I pointed out that tach to my brother once, when he owned a Mazda with a rotary engine. He dared me to rev it that high, and added, "I can run at 8000 rpm all day." Well, neither of us wanted to do that to our engines. I still have the Mustang, and his Mazda is history.

That is a great write up on this motor. I followed a lot of his advice while rebuilding my motor, mostly factory parts .600 lift cam and 7200 rpm were the goal. I shift at 7000 rpms all the time and so far so good. Might try a little more revs this fall

That is a great write up on this motor. I followed a lot of his advice while rebuilding my motor, mostly factory parts .600 lift cam and 7200 rpm were the goal. I shift at 7000 rpms all the time and so far so good. Might try a little more revs this fall

Hey, still interested in the NOS Super Comp headers I have? I'm ready to sell. 7200 shift points!...I think you qualify as using them to potential. :) Shoot me a PM.

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The 351C 4V, whether open or quench chamber headed LOVE the high RPMs, when properly modified. When I was running one, I routinely turned mine to 7500 as I had to in order to get the best out of the motor.

Mind you, this was with open chambered heads that had been modified for solid lifters and 12:1 popup pistons. I did all the oiling modifications and Yes, I was able to run with the Big blocks, except for the modified hemis. The only real problem was having to turn those high RPMs. Trust me, that can get scary sometimes.

That is why I went to the big blocks. They were (and remain in my opinion) cheaper to build and you don't have to turn those high RPMs to get the job done, especially on the street where TORQUE is king!

Believe me, i am not knocking the 351C. I have a couple of them in my garage, both open and quench chamber headed but I am now a confirmed BBF man:)! I will keep the 351C in the event I decide to go back to stock someday.


Believe me, i am not knocking the 351C. I have a couple of them in my garage, both open and quench chamber headed but I am now a confirmed BBF man:)! I will keep the 351C in the event I decide to go back to stock someday.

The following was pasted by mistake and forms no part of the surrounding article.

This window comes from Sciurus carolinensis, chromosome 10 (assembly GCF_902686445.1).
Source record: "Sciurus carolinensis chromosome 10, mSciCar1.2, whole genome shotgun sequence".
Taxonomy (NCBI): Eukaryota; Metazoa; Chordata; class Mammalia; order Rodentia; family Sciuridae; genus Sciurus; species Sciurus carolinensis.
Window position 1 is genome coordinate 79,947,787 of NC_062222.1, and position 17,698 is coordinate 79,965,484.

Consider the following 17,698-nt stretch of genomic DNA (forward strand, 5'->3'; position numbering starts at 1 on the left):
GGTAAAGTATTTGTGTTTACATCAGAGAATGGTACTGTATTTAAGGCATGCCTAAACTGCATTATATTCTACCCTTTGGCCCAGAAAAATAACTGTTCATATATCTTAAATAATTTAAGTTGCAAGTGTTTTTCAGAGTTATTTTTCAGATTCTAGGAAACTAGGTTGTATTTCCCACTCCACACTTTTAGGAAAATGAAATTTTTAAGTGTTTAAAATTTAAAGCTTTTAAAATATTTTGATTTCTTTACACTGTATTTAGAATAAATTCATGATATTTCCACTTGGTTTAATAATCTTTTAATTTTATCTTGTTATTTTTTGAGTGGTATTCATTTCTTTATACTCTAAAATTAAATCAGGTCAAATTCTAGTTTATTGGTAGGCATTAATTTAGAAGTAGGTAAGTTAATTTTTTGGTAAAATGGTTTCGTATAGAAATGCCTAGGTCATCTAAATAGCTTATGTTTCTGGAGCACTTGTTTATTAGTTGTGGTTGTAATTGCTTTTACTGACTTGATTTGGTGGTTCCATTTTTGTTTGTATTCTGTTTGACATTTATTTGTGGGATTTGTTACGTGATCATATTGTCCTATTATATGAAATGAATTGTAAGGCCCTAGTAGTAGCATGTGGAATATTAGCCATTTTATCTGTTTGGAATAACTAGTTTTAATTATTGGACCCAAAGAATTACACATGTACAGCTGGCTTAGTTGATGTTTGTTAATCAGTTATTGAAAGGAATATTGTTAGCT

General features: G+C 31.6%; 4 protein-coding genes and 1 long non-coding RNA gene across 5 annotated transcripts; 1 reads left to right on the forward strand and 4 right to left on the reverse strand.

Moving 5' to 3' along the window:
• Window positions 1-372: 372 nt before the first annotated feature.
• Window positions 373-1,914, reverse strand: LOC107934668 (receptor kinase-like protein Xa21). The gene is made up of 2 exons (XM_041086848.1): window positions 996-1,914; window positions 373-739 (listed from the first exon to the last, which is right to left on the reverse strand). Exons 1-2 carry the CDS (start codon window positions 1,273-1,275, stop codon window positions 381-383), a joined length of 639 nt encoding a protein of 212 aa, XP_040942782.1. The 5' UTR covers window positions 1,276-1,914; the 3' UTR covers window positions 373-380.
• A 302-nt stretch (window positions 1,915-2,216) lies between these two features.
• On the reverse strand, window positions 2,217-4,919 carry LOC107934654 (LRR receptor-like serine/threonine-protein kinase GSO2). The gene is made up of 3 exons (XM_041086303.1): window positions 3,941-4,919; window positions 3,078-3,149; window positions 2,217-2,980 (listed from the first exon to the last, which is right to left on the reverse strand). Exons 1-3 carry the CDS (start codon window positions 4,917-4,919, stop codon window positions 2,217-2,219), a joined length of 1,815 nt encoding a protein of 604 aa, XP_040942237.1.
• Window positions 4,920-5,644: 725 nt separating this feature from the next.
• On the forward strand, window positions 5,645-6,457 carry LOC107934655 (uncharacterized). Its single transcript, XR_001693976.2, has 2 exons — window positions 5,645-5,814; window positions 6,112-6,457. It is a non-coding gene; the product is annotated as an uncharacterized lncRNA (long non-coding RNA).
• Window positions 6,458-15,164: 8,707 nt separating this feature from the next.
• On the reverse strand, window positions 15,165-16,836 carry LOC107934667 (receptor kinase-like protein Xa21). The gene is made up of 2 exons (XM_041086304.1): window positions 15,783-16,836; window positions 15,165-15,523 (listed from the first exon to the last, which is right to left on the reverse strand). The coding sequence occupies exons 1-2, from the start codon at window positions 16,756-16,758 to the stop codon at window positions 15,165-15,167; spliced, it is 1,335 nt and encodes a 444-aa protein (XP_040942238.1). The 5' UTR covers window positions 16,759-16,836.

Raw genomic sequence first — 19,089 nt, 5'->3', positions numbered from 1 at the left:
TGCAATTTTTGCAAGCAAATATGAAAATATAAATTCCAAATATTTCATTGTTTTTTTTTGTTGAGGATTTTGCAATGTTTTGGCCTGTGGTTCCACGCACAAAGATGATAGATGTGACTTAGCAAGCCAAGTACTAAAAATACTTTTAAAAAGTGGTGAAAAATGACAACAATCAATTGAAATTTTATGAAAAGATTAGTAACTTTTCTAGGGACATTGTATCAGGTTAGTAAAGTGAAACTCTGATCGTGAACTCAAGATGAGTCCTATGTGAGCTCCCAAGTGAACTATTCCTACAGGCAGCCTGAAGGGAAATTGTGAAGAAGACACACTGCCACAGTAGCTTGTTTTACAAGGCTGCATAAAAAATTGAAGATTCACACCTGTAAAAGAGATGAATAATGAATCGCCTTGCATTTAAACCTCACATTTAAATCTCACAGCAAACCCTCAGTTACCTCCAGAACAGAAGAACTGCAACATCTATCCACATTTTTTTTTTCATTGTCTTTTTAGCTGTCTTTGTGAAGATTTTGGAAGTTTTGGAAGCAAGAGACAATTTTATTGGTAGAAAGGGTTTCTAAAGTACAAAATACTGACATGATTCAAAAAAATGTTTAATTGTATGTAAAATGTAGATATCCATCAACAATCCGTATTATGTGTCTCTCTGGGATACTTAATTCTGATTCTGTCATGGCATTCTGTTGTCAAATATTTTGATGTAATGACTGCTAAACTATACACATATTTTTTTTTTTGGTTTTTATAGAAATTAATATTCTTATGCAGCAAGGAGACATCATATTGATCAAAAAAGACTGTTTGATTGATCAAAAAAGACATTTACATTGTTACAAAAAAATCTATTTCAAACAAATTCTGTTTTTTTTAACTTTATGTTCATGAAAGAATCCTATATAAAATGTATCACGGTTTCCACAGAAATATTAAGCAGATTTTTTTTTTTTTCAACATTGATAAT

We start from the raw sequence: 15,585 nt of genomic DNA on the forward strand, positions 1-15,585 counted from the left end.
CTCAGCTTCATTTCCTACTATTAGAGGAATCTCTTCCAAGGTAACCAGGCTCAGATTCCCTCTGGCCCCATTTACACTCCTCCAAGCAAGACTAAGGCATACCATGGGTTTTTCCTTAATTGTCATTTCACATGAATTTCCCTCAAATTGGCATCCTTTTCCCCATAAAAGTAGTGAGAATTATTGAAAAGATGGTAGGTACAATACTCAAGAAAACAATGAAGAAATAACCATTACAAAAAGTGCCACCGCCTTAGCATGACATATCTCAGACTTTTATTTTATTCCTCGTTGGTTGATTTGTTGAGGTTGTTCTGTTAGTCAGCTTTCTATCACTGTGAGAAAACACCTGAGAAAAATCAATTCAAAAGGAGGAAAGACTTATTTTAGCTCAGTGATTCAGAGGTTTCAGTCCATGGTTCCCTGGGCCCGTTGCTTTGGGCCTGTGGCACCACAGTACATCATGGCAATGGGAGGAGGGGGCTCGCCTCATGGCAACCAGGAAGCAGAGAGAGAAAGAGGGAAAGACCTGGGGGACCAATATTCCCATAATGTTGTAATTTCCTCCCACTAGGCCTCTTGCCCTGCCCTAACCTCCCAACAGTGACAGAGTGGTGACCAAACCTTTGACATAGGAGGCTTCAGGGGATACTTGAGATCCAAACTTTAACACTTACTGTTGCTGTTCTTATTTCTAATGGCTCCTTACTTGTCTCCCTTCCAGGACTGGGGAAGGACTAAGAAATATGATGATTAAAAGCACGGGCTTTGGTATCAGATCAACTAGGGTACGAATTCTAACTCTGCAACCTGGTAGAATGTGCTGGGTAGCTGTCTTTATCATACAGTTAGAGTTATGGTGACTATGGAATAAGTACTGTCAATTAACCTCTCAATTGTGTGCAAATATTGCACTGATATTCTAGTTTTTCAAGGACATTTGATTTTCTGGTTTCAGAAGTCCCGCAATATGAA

"There is no replacement for displacement". ;)

I've always been a big block fan, but after that I really want to build a cleveland! I've been around 289s n 302s and they were great motors but just (in stock form) didn't have the power n torque for the bigger mustangs.

I've never had a chance to drive a cleveland, my mach came with one but at some point in time it was traded for a 302. Then I built a 532 for it.

Great article and post, anyone got a 4v cleveland for sale? :)

Very interesting read.

I wondered about an 8k tach without a redline.

I've run mine up to about 5k, but was worried to get it any higher than that.

I guess 3500 rpm cruising on the freeway isn't even close to the limit.

I have to agree, I have a pretty amazing motor indeed!

Gearge is a great guy and is a very good writter and very detailed in his analysis of the Cleveland.I will be using his advice for my build this winter (I hope) of a new and improved Cleveland.

The Clevelands have no problem with RPM. They love it! Gearge said,Ford engineers took a "race motor" and de-tuned it for the street.

Like Cobra3073 said, I too had the open chamber built motor ,with the shift points at 7500,using preped stock rods,and crank. No issues.That was the most fun engine I ever had !

By the way Gearge is on facebook also.He is always open to questions and helping others. He does not beleive in strocked Clevelands though.He likes them the way they were designed.

Back when I bought my 73 2V, I set out to make it a respectable 1/4 mile pro street contender.

All of my freinds dogged me about the cost vs chevy everthing fits and is cheap. brings back great memories of my #1 Chevy 69 Camero nemisis who tried, tried something else, and tried some more. NEVER BEAT MY FIRST BUILD.

This article is awesome and tells me I've always made the right choice. Wait to you see what I'm building now.